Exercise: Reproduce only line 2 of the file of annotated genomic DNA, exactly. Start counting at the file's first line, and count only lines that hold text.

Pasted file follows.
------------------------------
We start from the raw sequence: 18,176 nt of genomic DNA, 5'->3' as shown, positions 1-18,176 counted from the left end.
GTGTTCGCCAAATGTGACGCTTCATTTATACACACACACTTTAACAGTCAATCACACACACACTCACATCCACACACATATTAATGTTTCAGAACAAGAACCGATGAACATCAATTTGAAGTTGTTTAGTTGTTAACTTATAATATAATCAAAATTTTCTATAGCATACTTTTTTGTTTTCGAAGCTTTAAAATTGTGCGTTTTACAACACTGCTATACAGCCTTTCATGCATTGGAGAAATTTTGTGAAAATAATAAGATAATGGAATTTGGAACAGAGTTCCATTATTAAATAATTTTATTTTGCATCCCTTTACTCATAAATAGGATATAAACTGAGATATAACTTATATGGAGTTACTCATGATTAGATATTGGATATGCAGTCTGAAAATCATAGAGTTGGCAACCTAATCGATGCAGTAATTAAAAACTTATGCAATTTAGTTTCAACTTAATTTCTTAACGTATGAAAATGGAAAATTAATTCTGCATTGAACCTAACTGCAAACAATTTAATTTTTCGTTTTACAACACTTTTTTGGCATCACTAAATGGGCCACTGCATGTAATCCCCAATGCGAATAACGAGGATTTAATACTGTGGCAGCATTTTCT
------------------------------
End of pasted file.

GTGTTCGCCAAATGTGACGCTTCATTTATACACACACACTTTAACAGTCAATCACACACACACTCACATCCACACACATATTAATGTTTCAGAACAAGAACCGATGAACATCAATTTGAAGTTGTTTAGTTGTTAACTTATAATATAATCAAAATTTTCTATAGCATACTTTTTTGTTTTCGAAGCTTTAAAATTGTGCGTTTTACAACACTGCTATACAGCCTTTCATGCATTGGAGAAATTTTGTGAAAATAATAAGATAATGGAATTTGGAACAGAGTTCCATTATTAAATAATTTTATTTTGCATCCCTTTACTCATAAATAGGATATAAACTGAGATATAACTTATATGGAGTTACTCATGATTAGATATTGGATATGCAGTCTGAAAATCATAGAGTTGGCAACCTAATCGATGCAGTAATTAAAAACTTATGCAATTTAGTTTCAACTTAATTTCTTAACGTATGAAAATGGAAAATTAATTCTGCATTGAACCTAACTGCAAACAATTTAATTTTTCGTTTTACAACACTTTTTTGGCATCACTAAATGGGCCACTGCATGTAATCCCCAATGCGAATAACGAGGATTTAATACTGTGGCAGCATTTTCT